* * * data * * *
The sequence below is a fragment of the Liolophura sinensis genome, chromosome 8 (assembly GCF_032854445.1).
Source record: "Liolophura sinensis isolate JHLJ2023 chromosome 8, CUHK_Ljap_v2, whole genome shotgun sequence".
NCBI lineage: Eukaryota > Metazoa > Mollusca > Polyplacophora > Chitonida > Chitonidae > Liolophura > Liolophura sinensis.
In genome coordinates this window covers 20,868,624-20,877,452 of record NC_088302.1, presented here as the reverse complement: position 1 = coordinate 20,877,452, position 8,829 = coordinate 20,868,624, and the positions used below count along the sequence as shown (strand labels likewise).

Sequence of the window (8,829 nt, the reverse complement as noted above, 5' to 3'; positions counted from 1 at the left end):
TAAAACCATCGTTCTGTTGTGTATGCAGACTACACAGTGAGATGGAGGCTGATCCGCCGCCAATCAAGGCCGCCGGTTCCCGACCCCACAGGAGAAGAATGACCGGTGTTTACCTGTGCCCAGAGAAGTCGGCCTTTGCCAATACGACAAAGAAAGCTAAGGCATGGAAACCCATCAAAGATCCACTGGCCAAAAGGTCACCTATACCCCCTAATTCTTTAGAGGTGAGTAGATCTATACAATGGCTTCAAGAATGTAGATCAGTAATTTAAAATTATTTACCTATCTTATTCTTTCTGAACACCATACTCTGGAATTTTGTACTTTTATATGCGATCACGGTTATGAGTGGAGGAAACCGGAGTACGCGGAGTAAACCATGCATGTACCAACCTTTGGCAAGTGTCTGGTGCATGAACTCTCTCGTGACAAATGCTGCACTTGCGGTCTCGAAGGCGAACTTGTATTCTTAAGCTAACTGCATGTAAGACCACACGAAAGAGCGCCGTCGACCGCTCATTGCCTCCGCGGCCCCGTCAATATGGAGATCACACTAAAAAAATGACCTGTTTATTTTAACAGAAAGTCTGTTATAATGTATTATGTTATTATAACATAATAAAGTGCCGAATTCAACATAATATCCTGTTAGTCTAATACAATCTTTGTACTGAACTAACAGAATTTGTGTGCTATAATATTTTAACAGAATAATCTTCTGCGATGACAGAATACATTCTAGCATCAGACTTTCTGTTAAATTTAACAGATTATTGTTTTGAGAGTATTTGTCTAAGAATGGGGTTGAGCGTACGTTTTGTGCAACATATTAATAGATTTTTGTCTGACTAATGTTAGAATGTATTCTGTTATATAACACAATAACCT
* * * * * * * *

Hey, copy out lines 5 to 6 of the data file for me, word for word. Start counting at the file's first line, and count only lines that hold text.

Sequence of the window (8,829 nt, the reverse complement as noted above, 5' to 3'; positions counted from 1 at the left end):
TAAAACCATCGTTCTGTTGTGTATGCAGACTACACAGTGAGATGGAGGCTGATCCGCCGCCAATCAAGGCCGCCGGTTCCCGACCCCACAGGAGAAGAATGACCGGTGTTTACCTGTGCCCAGAGAAGTCGGCCTTTGCCAATACGACAAAGAAAGCTAAGGCATGGAAACCCATCAAAGATCCACTGGCCAAAAGGTCACCTATACCCCCTAATTCTTTAGAGGTGAGTAGATCTATACAATGGCTTCAAGAATGTAGATCAGTAATTTAAAATTATTTACCTATCTTATTCTTTCTGAACACCATACTCTGGAATTTTGTACTTTTATATGCGATCACGGTTATGAGTGGAGGAAACCGGAGTACGCGGAGTAAACCATGCATGTACCAACCTTTGGCAAGTGTCTGGTGCATGAACTCTCTCGTGACAAATGCTGCACTTGCGGTCTCGAAGGCGAACTTGTATTCTTAAGCTAACTGCATGTAAGACCACACGAAAGAGCGCCGTCGACCGCTCATTGCCTCCGCGGCCCCGTCAATATGGAGATCACACTAAAAAAATGACCTGTTTATTTTAACAGAAAGTCTGTTATAATGTATTATGTTATTATAACATAATAAAGTGCCGAATTCAACATAATATCCTGTTAGTCTAATACAATCTTTGTACTGAACTAACAGAATTTGTGTGCTATAATATTTTAACAGAATAATCTTCTGCGATGACAGAATACATTCTAGCATCAGACTTTCTGTTAAATTTAACAGATTATTGTTTTGAGAGTATTTGTCTAAGAATGGGGTTGAGCGTACGTTTTGTGCAACATATTAATAGATTTTTGTCTGACTAATGTTAGAATGTATTCTGTTATATAACACAATAACCT